“I can tell whether a design engineer is good for our culture or not by seeing if he is there at the first shot.”
Our client is a designer and manufacturer of components and systems for the interiors of automobiles. Their product is increasingly important as a differentiator for its customers’ vehicles in a crowded marketplace. The interior components of vehicles carry the traditional impressions of style, of comfort, and of luxury. The technology embedded in them extends these impressions and adds safety, security, entertainment, and connectedness. And, as the idea of the driverless vehicle moves forward, these components will need to satisfy a whole new set of demands and expectations as a passenger’s eye moves from the road to the interior of the vehicle, and as attention is liberated from the critical to the desirable.
We are designing a new North American headquarters and customer center for them, and the company’s project leader made the observation that I quoted above. Earlier, as we toured one of his facilities, he had made a comment about what to some might appear to be unbounded clutter. In some areas, product samples were piled on tables or overflowed into adjacent workstations.
As I looked on this scene, I silently recalled the power of the product in some of the other companies we’ve worked with. In those companies, the presence of the product in the workplace meant a fast path to competitive leadership. The direct connection of people to product powered a rapid transfer of information – specific data about a project, tacit information about how technical things are done around here, and casual yet productive social exchanges that built team cohesion. The presence of the product also activated closer engagement with their customers and generated a higher level of satisfaction with their programs.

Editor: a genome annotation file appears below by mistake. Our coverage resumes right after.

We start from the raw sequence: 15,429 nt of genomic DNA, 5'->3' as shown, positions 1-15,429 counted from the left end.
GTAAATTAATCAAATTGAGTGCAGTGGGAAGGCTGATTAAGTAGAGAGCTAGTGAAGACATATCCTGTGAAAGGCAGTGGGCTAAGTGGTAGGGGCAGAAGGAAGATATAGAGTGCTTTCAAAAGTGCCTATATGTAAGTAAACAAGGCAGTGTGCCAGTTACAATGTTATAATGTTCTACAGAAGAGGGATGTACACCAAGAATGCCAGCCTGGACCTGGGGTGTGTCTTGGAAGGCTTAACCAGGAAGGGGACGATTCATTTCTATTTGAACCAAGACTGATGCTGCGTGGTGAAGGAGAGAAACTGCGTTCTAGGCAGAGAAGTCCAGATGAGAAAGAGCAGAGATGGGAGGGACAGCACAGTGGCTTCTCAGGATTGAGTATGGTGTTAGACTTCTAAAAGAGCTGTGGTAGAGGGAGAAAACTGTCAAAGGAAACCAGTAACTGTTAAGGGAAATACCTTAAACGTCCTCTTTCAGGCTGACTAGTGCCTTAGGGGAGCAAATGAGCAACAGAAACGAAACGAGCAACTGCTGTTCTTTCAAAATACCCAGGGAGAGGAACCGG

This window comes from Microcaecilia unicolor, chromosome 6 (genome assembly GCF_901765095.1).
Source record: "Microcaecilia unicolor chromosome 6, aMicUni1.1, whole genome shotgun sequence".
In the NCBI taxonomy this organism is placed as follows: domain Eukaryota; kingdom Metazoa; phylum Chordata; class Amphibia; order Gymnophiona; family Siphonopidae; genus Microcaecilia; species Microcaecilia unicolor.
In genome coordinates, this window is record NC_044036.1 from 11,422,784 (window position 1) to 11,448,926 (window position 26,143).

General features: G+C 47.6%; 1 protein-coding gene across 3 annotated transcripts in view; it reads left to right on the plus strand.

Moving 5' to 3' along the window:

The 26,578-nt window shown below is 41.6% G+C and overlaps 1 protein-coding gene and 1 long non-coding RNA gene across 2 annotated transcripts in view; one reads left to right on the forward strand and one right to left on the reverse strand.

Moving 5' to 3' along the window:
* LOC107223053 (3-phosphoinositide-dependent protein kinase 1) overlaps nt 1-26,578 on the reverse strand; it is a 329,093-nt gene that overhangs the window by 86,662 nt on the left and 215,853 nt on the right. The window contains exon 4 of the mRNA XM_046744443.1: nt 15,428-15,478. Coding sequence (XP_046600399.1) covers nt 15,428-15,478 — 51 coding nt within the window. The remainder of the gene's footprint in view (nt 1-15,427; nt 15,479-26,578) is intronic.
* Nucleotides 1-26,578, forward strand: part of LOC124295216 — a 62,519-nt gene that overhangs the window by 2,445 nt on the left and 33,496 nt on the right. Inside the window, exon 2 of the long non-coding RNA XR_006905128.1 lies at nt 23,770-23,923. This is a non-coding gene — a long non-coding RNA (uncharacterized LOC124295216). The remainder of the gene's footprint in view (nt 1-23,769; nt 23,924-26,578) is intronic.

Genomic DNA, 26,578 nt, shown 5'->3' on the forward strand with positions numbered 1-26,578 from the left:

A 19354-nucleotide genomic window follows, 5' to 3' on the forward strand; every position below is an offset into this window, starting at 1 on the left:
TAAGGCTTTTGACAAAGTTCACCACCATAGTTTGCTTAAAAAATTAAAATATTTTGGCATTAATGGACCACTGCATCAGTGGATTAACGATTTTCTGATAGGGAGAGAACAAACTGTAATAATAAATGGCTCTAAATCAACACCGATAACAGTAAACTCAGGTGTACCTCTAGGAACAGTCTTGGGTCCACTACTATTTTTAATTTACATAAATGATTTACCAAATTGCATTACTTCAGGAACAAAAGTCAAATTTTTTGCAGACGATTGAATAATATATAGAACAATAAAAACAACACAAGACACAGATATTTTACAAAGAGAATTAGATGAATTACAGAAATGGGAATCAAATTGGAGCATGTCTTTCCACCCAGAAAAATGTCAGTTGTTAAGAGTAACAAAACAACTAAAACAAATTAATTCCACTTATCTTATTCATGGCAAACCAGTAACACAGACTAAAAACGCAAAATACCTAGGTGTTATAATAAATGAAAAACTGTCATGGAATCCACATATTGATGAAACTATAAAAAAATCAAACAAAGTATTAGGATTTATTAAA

So, I entered that conversation about clutter with a bit of concern. Would our client direct us toward a more typical corporate workplace where the interaction with the product is more formal and where work in progress was out of sight? Or was our client beginning to cue up a more nuanced interest in how the product was used in the flow of design and engineering work?
But when he made the comment I quoted above, I relaxed and realized we were on our way to designing a new kind of workplace.
You see, this company’s products are components made from molded thermoplastics. The product idea starts in virtual space, in the computer where design engineers may spend the first weeks of a project developing and coordinating designs on the desktop. Eventually, the product idea moves to the making of the mold and the product shaped by it. The “first shot” is the physical result of the first injection of thermoplastics into the mold, the first time the digital idea becomes a physical product.
So that observation, that the culture of the company is reflected in people who wanted to be present at the “first shot” was confirmation for me that we were on the right path. We were designing a new kind of workplace for people who cared deeply about the physicality of the product and about its role in the design and engineering process that made the company a global leader. We would design a place where the appropriate celebration and accommodation of the physical products of work would have a place.
We were designing a “New Technical Workplace” where the product in every stage of its development was present in the workspace.